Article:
In the latest instalment of our seminar series, which was held on 19 November 2021, Professor Ewa Siemieniec-Gołaś of the Institute of Oriental Studies at the Jagiellonian University, who is a member of the Council of the Research Centre for Armenian Culture in Poland, gave a lecture there on the Kipchak language of the Polish Armenians and on Professor Edward Tryjarski’s achievements in this field of research. In addition to the Centre’s employees, Andrzej Pisowicz, Professor Krzysztof Stopka, Fr Marek Miławicki, Dr Andrzej Gliński, Mieczysław Prószyński, Monika Agopsowicz, Agnieszka Karbowska, and Jakub Łukasik also attended the seminar, which was held as a combined in-person and online session.
In her discussion of existing research into the Armeno-Kipchak language, Professor Siemieniec-Gołas noted the accomplishments of Ödön Schütz, Timofiej Grunin, Jean Deny, Omeljan Pritsak, Marian Lewicki, Ołeksandra Harkawca, and Nadejda Chirli. This was the background against which she depicted the attainments of Professor Tryjarski, who devoted many years of work to the Armeno-Kipchak language and wrote seminal works in the field, including Słownik ormiańsko-kipczackiego na podstawie trzech rękopisów ze zbiorów wiedeńskich [Armeno-Kipchak Dictionary Based on Three Manuscripts form the Viennese Collections] (1968), Zapisy sądu duchownego Ormian miasta Lwowa za lata 1625-1630 w języku ormiańsko-kipczackim [Records of the Armenian Clerical Court of the City of Lviv for 1625-1630 in Armeno-Kipchak] (2010) and Zapisy sądu duchownego Ormian miasta Lwowa za lata 1564-1608 w języku ormiańsko-kipczackim [Records of the Armenian Clerical Court of the City of Lviv for 1564-1608 in Armeno-Kipchak] (2017). His articles on this topic, which have appeared in many of the world’s learned journals are available in a single volume entitled Armeno-Kipchak studies: Collected papers (2017).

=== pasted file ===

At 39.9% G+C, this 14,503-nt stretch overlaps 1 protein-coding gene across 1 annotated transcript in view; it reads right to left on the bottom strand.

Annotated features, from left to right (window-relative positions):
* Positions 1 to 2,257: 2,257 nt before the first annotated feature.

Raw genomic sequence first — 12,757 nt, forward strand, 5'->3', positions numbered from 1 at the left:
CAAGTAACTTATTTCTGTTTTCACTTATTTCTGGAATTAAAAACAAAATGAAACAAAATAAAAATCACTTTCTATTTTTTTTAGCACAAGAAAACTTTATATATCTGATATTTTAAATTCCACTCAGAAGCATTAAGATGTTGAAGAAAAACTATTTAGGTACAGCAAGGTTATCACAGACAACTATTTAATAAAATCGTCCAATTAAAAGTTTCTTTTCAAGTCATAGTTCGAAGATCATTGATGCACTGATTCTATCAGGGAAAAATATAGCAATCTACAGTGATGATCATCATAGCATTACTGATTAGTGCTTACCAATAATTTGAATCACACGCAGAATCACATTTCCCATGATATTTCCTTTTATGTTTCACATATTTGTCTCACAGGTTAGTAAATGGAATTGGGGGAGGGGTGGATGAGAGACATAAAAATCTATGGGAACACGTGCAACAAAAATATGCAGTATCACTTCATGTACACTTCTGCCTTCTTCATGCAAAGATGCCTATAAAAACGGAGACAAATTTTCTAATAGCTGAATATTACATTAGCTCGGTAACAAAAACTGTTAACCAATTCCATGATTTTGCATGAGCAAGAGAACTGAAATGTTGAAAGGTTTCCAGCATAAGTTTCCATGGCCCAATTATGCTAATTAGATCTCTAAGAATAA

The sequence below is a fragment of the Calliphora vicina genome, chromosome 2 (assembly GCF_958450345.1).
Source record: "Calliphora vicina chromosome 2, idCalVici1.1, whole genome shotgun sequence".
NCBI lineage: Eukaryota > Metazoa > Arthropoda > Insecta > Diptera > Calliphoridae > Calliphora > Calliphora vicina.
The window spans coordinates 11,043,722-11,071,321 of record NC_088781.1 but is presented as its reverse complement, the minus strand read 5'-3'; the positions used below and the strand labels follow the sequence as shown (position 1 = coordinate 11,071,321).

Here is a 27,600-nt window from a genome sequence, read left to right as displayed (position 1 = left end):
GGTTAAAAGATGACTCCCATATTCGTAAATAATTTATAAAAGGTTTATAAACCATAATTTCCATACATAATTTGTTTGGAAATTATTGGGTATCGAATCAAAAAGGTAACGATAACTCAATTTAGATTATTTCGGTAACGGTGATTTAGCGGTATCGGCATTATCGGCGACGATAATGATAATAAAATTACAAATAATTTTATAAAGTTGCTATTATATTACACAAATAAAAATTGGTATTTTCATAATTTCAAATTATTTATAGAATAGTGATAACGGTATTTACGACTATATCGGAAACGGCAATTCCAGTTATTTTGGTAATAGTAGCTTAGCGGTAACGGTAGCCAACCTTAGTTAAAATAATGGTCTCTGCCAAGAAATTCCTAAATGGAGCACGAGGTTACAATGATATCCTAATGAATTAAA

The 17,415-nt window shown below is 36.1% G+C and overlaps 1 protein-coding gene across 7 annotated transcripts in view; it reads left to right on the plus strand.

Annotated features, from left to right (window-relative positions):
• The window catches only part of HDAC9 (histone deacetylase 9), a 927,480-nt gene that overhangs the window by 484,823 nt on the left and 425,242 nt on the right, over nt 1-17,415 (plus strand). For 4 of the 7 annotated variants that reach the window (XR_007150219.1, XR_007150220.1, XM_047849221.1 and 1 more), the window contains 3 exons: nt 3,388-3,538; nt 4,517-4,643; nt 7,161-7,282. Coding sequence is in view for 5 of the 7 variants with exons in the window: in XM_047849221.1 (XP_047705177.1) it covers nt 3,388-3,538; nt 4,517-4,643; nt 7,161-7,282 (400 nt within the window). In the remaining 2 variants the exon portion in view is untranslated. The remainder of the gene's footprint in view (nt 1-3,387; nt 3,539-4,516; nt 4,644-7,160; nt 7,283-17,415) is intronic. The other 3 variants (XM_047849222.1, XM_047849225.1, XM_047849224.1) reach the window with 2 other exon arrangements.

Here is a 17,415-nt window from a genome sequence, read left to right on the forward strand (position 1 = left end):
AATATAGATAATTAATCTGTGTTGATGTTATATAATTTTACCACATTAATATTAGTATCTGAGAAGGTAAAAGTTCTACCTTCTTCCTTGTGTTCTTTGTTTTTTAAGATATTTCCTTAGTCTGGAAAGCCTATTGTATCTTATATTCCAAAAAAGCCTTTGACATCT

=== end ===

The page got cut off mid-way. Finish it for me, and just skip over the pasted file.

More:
Professor Siemieniec-Gołas also reminded her audience that much remains to be done in the way of investigating the ample scriptural legacy of this now extinct ethnolect, which apart from vital records, includes material on the sacred, literary, and economic domains of culture. This written inheritance stands as a monument both to a language and to a unique ethnic culture.
The themes the professor raised in her lecture were taken up in the lively discussion that followed. The participants shared their reflections on Professor Tryjarski’s research theses and considered Gerard Clauson’s ideas on the ethnogenesis of Kipchak-speaking Armenians. Further, they raised the question of cultural heritage, which is acknowledged today by many countries, including Poland. It was there that writing in Armeno-Kipchak arose and it was there that the descendants of the community that spoke this ethnolect every day used it to communicate when trading with the east and in diplomacy. Most importantly, though, it was there that – from at least the fifteenth century until the beginning of the eighteenth century – these descendants used Armeno-Kipchak as a means of written expression. The cultural inheritance of the Polish Armenians is of interest to people in a good proportion of the area in which Turkic languages are spoken, such as Kazakhstan, Kyrgyzstan, and Turkey itself.